I watched this video’s from the Healthy for Change group and as it said to share ..I am doing just that! This one is for the kids….
Well, what is a girl supposed to do? What should a mother be doing for her children?
Doesn’t it just frustrate you to read one article advocating sun creams and another researcher quoting quite the opposite and a third saying that those of us who live in northern latitudes have a chronic deficiency in Vitamin D because of lack of sun exposure.
Who are we supposed to believe?
According to the World Health Organization (WHO), 5-15 minutes of unprotected sun exposure a few times a week is all that’s required to maintain healthy vitamin D levels.
I guess my common sense approach (in an ideal world) would be to build up your (and your children’s) exposure gradually throughout the season to fulfil your Vitamin D requirements. If you have to stay out longer than that, then try to come in before you go red. If you have to stay out yet longer, then put on non-toxic sun creams and after that cover up or go inside!
The EWG Guide to Sunscreens 2013 is full of research and product information.
Access the guide here:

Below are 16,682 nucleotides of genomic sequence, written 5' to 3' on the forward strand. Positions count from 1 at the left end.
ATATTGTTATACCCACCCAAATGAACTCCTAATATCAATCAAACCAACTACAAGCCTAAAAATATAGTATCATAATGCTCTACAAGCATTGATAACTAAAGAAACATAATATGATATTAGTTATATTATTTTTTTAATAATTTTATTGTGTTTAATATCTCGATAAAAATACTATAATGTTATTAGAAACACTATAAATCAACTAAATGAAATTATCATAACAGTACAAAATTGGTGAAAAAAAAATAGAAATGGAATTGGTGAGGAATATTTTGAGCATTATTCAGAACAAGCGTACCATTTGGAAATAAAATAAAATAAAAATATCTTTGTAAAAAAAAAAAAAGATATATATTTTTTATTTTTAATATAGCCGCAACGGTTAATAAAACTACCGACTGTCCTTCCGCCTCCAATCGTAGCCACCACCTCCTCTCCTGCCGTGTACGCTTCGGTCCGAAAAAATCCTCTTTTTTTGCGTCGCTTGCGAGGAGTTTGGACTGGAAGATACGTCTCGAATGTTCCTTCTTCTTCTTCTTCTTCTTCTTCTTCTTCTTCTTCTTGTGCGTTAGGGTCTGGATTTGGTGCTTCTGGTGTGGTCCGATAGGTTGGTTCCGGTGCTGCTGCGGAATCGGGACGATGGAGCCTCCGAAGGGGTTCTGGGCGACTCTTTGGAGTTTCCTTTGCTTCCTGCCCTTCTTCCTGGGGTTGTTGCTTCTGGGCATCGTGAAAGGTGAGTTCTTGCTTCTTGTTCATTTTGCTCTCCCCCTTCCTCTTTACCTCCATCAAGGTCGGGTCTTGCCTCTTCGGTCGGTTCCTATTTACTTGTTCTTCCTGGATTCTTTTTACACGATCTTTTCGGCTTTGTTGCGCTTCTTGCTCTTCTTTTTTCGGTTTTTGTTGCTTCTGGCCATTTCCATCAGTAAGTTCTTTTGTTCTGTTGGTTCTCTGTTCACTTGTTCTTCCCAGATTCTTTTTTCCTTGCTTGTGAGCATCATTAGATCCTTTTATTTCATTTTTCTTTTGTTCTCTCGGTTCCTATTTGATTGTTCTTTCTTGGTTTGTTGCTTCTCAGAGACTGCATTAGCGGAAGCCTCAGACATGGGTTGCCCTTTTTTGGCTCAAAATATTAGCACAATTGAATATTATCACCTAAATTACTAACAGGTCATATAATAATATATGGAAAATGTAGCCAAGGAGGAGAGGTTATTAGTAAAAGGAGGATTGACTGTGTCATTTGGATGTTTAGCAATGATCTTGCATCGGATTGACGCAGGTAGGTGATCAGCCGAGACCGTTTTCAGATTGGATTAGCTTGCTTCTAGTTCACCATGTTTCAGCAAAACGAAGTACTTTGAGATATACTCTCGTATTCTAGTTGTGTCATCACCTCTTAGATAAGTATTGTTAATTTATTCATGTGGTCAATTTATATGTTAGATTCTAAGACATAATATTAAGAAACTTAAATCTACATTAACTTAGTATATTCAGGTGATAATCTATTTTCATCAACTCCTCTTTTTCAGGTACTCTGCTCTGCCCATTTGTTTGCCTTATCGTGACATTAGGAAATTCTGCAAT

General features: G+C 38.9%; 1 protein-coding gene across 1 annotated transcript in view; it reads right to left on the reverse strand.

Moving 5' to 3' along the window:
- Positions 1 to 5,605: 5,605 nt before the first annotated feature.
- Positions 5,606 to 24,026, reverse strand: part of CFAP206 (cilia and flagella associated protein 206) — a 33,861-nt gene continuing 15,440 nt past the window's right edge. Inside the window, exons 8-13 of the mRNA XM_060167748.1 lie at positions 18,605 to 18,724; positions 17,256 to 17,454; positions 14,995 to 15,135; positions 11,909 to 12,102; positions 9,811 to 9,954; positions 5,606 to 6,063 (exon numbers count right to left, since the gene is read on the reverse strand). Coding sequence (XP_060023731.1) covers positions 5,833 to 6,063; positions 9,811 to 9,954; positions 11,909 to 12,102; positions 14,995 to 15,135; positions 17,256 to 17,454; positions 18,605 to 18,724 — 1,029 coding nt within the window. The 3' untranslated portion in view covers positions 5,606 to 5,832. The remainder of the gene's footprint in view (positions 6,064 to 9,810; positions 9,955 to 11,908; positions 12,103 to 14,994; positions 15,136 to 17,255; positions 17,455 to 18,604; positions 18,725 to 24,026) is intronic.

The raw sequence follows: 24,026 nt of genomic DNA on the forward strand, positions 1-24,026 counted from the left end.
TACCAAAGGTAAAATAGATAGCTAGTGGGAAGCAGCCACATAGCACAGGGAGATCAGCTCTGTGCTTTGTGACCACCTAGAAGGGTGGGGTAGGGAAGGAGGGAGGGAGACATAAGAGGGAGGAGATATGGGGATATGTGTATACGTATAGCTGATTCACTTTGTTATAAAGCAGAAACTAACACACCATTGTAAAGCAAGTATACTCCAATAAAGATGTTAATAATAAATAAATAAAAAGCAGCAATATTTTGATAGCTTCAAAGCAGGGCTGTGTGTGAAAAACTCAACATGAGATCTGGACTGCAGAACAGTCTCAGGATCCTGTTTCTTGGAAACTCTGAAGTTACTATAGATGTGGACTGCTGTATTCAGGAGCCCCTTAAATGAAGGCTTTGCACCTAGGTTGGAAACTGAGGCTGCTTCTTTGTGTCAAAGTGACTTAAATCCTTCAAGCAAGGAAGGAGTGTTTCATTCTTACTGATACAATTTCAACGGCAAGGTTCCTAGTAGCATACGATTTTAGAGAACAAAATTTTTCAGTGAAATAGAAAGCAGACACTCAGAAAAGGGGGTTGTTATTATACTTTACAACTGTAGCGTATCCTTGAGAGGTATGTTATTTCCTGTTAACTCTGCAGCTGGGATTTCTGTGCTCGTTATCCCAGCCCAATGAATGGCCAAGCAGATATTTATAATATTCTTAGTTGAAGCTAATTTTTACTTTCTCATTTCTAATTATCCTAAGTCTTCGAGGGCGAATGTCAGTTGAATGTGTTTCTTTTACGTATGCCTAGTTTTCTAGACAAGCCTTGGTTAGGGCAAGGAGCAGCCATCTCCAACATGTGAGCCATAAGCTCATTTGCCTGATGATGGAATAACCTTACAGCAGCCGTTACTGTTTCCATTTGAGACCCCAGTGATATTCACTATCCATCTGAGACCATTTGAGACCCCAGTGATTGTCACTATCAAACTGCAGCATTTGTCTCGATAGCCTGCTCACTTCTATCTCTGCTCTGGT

Here are some top-rated sun care products for adults and kids:
- Green Screen D Organic Sunscreen, Original, SPF 35
- Kiss My Face Natural Mineral Sunscreen with Hydresia, SPF 40
- Aubrey Organics Natural Sun Sunscreen, Green Tea, SPF 30+
- Aubrey Organics Natural Sun Sport Stick Sunscreen, SPF 30+
- Releve’ Organic Skincare by Emerald Essentials Sun-Lite Sunscreen, SPF 20
- Badger Baby Sunscreen Cream, SPF 30
- Seventh Generation Wee Generation Baby Sunscreen, SPF 30
- Moisturising Sunscreen SPF30. Neal’s Yard Remedies.
- SPF40 Antioxidant Infused Sunscreen Day Cream, Supergloop!
- Sun Screen SPF40, Herbline Essentials.
What you don’t want to be buying and putting on your children are chemicals like:
- Vitamin A (retinyl palmitate or “retinol”): Linked to increased cancer cell growth.
- Oxybenzone: Hormone disrupter—experts caution against using it on children.
- Powder or spray mineral-based sunscreens (usually on ingredient label as zinc oxide and titanium dioxide): These ingredients are typically safe in lotion form, but can cause internal damage if inhaled.